Editor's note: since this article was accepted for publication, Johnson et al. (2002) have published a paper that develops in detail the notion of progressive subtle renal injury underlying the development of salt sensitivity in hypertension, several concepts of which are in accordance with the analysis and discussion presented herein.
Dietary salt and hypertension: a scientific issue or a matter of faith?
Article first published online: 28 JAN 2003
Journal of Evaluation in Clinical Practice
Volume 9, Issue 1, pages 1–22, February 2003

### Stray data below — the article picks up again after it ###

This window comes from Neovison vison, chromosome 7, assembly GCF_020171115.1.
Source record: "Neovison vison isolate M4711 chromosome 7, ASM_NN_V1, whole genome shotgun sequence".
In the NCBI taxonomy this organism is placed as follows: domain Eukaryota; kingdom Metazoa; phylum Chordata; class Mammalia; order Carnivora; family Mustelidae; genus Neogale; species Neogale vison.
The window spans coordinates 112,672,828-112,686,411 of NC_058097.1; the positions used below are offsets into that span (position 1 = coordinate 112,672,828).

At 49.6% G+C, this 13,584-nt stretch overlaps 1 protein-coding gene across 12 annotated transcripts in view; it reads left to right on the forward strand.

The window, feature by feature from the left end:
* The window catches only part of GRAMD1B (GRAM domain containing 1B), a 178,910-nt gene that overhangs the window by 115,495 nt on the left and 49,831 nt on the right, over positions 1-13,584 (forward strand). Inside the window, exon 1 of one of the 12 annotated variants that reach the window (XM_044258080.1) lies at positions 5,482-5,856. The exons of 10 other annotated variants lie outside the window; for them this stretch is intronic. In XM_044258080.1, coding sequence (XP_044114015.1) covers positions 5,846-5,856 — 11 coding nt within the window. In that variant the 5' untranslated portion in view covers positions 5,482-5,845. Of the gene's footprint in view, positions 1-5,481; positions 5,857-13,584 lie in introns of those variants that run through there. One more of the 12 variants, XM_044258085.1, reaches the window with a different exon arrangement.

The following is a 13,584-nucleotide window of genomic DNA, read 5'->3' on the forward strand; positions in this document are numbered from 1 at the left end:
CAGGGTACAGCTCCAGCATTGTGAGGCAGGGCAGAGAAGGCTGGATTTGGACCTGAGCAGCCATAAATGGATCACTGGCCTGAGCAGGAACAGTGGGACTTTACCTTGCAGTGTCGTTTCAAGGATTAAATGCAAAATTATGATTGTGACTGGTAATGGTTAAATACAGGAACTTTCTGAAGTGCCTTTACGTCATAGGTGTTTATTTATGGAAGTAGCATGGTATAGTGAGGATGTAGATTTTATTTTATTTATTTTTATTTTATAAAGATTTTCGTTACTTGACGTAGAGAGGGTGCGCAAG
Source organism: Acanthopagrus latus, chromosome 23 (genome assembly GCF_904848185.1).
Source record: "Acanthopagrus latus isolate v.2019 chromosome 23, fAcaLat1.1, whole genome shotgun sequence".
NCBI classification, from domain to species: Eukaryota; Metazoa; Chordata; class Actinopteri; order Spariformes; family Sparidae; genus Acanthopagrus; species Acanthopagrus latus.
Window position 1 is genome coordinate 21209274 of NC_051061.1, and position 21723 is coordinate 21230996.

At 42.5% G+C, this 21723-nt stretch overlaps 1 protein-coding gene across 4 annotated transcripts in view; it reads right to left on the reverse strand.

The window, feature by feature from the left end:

How to Cite
Robertson, J. I. S. (2003), Dietary salt and hypertension: a scientific issue or a matter of faith?. Journal of Evaluation in Clinical Practice, 9: 1–22. doi: 10.1046/j.1365-2753.2003.00359.x
A review of the long-term effects of dietary salt restriction in adult subjects has confirmed the modest antihypertensive effect. Systolic was lowered by a mean of 1.1 mmHg (95% CI 1.8–0.4); diastolic by a mean of 0.6 mmHg (1.5 to −0.3) at 13 to 60 months. Degree of reduction in sodium intake and change in blood pressure were not related (Hooper et al. 2002).
- Issue published online: 28 JAN 2003
- Article first published online: 28 JAN 2003
- body sodium content;
- cardiovascular disease
Many workers have an overly simplistic view of the relationship between salt intake and hypertension. This article attempts a critical evaluation of some of the evidence.